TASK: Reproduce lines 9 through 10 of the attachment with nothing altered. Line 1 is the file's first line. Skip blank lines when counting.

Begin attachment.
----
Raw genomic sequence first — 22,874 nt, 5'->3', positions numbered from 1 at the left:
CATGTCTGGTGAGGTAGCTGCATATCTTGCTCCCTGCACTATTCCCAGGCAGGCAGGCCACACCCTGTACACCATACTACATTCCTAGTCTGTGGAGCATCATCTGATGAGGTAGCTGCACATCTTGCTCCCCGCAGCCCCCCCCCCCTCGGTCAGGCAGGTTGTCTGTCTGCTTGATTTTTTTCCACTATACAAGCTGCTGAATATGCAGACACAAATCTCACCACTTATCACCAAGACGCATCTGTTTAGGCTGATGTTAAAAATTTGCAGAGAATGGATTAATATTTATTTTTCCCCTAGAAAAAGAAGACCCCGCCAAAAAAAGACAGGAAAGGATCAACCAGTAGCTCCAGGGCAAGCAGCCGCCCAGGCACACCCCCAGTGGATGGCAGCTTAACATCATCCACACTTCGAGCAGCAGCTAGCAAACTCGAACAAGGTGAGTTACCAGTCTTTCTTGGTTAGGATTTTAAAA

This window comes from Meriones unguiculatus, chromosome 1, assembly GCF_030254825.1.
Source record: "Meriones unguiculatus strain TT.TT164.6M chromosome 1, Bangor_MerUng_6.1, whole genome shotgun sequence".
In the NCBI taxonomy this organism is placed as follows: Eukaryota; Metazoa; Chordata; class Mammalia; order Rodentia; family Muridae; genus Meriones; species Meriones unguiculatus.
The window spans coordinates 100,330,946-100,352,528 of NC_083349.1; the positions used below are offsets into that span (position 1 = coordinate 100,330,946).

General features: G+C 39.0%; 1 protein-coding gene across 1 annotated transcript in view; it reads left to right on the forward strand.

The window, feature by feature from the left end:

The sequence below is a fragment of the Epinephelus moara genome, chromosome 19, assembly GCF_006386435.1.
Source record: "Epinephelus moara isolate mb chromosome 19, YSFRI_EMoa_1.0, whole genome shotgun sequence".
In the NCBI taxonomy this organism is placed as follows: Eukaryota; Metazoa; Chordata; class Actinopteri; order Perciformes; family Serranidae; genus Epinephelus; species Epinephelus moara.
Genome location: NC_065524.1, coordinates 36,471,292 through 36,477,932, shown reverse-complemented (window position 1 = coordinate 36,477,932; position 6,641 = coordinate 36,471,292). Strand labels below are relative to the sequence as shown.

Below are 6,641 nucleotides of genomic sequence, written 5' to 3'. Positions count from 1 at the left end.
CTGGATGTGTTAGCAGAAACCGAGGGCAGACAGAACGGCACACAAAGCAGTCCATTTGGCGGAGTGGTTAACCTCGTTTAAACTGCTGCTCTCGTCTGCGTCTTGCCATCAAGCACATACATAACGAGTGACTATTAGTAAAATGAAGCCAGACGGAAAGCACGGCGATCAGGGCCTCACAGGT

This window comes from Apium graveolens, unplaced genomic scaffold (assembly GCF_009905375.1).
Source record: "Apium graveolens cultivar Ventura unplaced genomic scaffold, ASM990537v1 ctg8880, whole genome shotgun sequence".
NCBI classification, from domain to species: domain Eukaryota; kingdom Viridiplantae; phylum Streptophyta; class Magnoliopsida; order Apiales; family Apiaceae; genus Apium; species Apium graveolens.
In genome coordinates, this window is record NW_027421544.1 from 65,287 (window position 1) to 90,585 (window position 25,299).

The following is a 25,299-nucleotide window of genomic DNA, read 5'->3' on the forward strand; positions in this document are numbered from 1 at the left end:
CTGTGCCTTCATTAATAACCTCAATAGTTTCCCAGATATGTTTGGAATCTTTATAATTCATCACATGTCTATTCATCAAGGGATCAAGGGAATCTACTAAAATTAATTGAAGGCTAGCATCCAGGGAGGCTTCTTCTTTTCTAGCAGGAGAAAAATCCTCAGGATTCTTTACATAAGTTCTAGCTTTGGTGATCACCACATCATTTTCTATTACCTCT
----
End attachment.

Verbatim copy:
The sequence below is a fragment of the Epinephelus moara genome, chromosome 19, assembly GCF_006386435.1.
Source record: "Epinephelus moara isolate mb chromosome 19, YSFRI_EMoa_1.0, whole genome shotgun sequence".